editing landscape photographyYouTube Screenshot/Professional Photography Tips

The beauty of shooting your landscape photos in RAW format is that it preserves all the data collected by the camera's sensor, unlike a JPG.

With all that data, you can make many more manipulations to your images, and non-destructive changes at that.

Adobe Camera RAW is like a primer for Photoshop in that you can make changes to things like exposure, contrast, highlights, shadows, and so forth.

It's easy to do, too. Just open your image in Camera RAW, and use the sliders you see above to make improvements to the shot.

You can also make adjustments to curves, add a vignette, apply a graduated filter, and many other handy things to make your photo pop, all before you ever open it in Photoshop.

In the screenshot above, you can see how much better the image already looks after just a few adjustments in Camera RAW.

Open the Photo in Photoshop and Get to Work

photoshop landscape tutorialYouTube Screenshot/Professional Photography Tips

The real fun of editing landscape photography starts when you open the image in Photoshop.

That's because Photoshop is rife with advanced tools that allow you to really punch up the drama in your photos.

As seen in the video above, Joshua adds a Dodge/Burn layer to his image to help bring more attention to the mountains in the background.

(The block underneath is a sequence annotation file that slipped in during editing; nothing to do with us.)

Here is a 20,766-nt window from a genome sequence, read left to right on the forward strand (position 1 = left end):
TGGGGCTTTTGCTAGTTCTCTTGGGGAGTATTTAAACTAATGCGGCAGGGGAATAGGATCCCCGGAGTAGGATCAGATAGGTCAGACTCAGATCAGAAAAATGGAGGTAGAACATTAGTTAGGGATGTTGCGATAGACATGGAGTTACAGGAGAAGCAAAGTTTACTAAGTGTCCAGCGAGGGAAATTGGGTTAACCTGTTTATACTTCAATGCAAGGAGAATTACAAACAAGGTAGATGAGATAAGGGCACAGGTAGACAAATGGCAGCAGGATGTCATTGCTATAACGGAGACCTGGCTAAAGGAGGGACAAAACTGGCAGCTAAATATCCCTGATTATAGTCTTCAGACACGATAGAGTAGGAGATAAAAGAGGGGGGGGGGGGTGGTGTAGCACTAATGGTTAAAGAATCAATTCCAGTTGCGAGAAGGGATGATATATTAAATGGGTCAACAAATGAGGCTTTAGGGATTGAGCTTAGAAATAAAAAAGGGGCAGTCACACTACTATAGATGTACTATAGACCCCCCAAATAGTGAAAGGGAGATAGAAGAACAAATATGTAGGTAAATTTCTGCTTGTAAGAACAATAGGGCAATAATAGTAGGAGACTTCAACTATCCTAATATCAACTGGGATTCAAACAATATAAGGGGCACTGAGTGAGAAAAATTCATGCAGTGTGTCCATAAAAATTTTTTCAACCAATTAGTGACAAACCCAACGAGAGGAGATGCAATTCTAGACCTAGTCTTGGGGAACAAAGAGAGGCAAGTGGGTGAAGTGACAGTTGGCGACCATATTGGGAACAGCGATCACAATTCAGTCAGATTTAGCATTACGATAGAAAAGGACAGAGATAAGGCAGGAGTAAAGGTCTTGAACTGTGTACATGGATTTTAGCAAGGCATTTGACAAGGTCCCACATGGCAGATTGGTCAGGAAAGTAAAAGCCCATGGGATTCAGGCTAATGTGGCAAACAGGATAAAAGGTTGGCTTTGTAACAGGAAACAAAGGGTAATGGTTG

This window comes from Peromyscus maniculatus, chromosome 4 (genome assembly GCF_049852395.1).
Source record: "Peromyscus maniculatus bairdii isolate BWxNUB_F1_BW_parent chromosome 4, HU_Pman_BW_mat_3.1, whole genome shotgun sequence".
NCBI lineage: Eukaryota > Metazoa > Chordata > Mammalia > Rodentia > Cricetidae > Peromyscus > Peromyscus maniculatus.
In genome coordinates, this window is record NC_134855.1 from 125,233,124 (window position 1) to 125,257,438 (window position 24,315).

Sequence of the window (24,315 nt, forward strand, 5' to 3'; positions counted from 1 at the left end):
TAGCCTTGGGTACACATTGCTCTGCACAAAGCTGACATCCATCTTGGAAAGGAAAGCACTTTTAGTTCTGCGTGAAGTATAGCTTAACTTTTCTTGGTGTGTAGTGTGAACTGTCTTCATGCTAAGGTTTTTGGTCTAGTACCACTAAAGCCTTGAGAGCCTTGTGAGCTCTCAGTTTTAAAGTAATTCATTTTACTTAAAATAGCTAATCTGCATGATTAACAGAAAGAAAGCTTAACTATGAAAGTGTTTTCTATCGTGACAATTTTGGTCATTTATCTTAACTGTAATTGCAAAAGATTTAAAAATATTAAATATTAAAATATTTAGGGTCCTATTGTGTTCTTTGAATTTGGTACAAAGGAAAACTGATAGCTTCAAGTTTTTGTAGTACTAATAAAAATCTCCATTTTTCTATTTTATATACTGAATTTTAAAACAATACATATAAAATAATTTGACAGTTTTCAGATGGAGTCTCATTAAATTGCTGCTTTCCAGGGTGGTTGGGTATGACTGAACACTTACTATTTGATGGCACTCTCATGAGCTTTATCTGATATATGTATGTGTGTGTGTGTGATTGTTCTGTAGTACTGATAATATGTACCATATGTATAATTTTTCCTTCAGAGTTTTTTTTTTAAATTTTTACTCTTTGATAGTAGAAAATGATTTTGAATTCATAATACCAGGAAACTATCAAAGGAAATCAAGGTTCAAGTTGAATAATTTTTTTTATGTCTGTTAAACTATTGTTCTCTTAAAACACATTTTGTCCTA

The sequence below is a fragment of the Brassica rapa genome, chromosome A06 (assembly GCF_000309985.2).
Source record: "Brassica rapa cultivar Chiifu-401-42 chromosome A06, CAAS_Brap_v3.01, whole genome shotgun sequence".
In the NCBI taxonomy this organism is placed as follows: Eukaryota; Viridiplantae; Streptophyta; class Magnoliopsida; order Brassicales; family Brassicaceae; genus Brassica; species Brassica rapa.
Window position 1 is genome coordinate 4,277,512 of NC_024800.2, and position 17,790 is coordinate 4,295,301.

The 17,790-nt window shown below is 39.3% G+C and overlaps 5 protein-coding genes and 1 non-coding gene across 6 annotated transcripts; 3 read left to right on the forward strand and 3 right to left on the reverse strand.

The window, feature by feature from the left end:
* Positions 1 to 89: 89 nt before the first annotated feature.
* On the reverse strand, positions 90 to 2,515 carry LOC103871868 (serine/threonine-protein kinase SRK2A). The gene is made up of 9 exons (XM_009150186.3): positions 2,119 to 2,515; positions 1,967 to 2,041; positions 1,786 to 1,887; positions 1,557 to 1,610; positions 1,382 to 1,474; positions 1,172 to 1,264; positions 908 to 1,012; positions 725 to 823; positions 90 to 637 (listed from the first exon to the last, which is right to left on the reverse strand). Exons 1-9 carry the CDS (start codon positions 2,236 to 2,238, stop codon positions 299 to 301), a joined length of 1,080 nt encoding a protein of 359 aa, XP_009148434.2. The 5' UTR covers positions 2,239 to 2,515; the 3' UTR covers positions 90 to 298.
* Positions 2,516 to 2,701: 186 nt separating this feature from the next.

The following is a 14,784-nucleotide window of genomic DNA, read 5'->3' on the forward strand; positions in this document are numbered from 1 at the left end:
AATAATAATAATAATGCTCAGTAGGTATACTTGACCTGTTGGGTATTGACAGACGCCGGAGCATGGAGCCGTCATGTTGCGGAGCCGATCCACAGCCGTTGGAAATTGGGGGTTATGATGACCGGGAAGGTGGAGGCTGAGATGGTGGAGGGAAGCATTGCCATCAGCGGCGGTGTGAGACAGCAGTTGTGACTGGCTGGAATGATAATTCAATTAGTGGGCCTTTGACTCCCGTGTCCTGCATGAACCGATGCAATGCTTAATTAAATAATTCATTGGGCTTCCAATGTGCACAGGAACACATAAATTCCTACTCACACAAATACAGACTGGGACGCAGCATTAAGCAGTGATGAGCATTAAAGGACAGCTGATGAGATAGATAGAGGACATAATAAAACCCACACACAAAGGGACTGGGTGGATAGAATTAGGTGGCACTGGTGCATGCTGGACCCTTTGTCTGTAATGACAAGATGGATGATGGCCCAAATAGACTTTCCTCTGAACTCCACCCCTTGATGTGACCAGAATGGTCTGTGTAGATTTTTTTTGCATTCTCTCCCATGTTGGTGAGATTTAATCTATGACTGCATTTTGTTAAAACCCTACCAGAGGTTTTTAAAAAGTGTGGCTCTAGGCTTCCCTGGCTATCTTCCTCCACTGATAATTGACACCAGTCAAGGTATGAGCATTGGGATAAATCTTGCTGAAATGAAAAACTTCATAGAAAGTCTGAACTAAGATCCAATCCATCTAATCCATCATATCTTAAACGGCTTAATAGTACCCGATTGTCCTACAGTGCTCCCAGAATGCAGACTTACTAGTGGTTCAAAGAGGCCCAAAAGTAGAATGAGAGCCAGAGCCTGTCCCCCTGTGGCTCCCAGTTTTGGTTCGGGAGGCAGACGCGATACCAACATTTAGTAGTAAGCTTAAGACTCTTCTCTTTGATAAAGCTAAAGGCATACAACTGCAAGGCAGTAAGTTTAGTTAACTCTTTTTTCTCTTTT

Dodging and burning is an old film technique that allows you to brighten (dodge) or darken (burn) certain areas of the image. Of course, Photoshop automates that process for you.

how to edit landscape photosYouTube Screenshot/Professional Photography Tips

Essentially, all Joshua does to brighten the mountain peaks is paint on the Dodge/Burn layer with a light color that he color-picked from the clouds.

This is important because by picking a color that's already in the photo, it makes the areas he's working on look like they were naturally that bright and colorful.

As you can see in the comparison between the before and after images above, it's not a huge difference, but it's just enough to make the mountain peaks a little more eye-catching.

Editors' Tip: Managing the exposure for many landscapes is difficult because the sky is so bright and the landscape is much darker. But with a graduated neutral density filter, you can take care of those disparities right there in-camera.

Improve Contrast by Using the Curves Adjustment

curves adjustment 1YouTube Screenshot/Professional Photography Tips

If you have a landscape photo that's got a sky that's a little too bright and light on the contrast, you can easily correct that in Photoshop by using the Curves adjustment.

In the screenshot above, you can see the Curves adjustment panel. In its beginning state, the Curves line is perfectly flat.

But by pulling the highlights up and the shadows down, you get more of an S-curve shape, as seen below.

curves adjustment 2YouTube Screenshot/Professional Photography Tips

The result of manipulating the curves in this manner is a photo with more contrast.